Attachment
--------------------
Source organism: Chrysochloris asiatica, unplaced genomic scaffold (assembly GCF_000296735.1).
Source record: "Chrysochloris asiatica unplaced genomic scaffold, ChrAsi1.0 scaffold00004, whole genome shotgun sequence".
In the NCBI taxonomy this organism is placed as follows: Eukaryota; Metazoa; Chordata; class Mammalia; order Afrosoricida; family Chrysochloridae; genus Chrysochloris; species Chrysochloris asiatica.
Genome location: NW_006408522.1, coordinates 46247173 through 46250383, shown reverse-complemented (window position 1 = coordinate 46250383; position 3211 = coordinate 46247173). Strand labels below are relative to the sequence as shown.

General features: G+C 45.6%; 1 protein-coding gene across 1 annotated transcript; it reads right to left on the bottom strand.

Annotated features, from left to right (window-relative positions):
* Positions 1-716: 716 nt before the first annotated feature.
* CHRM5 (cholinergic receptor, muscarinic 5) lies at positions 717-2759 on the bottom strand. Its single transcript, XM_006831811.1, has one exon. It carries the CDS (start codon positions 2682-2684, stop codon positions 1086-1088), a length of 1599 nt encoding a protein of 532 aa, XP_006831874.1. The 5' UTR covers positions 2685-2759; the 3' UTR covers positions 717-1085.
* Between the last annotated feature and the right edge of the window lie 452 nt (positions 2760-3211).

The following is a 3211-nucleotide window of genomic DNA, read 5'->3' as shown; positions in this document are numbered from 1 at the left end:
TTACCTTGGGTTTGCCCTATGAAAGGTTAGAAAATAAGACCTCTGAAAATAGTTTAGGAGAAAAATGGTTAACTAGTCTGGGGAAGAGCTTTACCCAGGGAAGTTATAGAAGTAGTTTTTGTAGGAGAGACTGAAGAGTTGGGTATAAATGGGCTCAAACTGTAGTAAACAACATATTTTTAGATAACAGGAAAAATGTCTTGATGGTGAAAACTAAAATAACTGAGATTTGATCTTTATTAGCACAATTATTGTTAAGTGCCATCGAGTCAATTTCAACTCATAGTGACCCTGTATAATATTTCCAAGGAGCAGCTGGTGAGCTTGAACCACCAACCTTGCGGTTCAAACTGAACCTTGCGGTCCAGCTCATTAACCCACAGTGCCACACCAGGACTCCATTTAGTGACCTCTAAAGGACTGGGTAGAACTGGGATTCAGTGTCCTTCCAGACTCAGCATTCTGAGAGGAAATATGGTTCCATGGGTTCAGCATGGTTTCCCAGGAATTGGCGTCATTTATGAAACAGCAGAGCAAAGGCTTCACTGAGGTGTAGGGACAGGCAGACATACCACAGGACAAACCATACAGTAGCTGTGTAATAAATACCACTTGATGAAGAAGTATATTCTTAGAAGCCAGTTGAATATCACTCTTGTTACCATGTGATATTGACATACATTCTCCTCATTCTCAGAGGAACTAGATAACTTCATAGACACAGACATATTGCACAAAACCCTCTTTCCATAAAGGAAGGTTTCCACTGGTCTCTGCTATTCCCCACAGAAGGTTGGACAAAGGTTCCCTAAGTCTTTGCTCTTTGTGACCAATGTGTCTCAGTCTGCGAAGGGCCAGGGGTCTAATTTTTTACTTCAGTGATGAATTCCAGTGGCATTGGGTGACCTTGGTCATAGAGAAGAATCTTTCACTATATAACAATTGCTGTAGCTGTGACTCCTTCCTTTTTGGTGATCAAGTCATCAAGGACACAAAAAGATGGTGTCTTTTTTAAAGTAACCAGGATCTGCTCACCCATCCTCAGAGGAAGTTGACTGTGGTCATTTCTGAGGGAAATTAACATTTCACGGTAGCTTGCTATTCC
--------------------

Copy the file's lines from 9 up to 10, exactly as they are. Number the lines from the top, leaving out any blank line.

* Between the last annotated feature and the right edge of the window lie 452 nt (positions 2760-3211).

The following is a 3211-nucleotide window of genomic DNA, read 5'->3' as shown; positions in this document are numbered from 1 at the left end: